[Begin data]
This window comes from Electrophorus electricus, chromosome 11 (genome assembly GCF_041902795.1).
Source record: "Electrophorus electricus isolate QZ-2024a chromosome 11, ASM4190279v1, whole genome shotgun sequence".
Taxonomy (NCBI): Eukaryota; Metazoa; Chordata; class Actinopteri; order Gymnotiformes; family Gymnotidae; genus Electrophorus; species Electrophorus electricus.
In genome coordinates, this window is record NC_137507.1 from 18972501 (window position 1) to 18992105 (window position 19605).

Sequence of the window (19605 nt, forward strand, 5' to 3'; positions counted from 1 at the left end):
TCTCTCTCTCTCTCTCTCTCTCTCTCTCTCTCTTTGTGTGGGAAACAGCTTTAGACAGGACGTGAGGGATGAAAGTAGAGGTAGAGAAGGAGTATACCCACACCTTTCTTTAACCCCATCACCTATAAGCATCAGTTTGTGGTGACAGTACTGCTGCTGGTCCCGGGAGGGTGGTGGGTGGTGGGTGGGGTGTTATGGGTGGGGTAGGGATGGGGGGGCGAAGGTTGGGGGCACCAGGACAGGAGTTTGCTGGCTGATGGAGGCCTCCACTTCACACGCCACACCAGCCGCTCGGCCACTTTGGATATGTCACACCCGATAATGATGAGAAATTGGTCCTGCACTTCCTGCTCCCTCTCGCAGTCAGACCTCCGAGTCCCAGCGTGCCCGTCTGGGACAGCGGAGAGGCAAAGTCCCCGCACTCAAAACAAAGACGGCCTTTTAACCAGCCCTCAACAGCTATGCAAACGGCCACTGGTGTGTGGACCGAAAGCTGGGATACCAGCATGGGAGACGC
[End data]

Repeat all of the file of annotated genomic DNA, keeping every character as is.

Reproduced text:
This window comes from Electrophorus electricus, chromosome 11 (genome assembly GCF_041902795.1).
Source record: "Electrophorus electricus isolate QZ-2024a chromosome 11, ASM4190279v1, whole genome shotgun sequence".
Taxonomy (NCBI): Eukaryota; Metazoa; Chordata; class Actinopteri; order Gymnotiformes; family Gymnotidae; genus Electrophorus; species Electrophorus electricus.
In genome coordinates, this window is record NC_137507.1 from 18972501 (window position 1) to 18992105 (window position 19605).

Sequence of the window (19605 nt, forward strand, 5' to 3'; positions counted from 1 at the left end):
TCTCTCTCTCTCTCTCTCTCTCTCTCTCTCTCTTTGTGTGGGAAACAGCTTTAGACAGGACGTGAGGGATGAAAGTAGAGGTAGAGAAGGAGTATACCCACACCTTTCTTTAACCCCATCACCTATAAGCATCAGTTTGTGGTGACAGTACTGCTGCTGGTCCCGGGAGGGTGGTGGGTGGTGGGTGGGGTGTTATGGGTGGGGTAGGGATGGGGGGGCGAAGGTTGGGGGCACCAGGACAGGAGTTTGCTGGCTGATGGAGGCCTCCACTTCACACGCCACACCAGCCGCTCGGCCACTTTGGATATGTCACACCCGATAATGATGAGAAATTGGTCCTGCACTTCCTGCTCCCTCTCGCAGTCAGACCTCCGAGTCCCAGCGTGCCCGTCTGGGACAGCGGAGAGGCAAAGTCCCCGCACTCAAAACAAAGACGGCCTTTTAACCAGCCCTCAACAGCTATGCAAACGGCCACTGGTGTGTGGACCGAAAGCTGGGATACCAGCATGGGAGACGC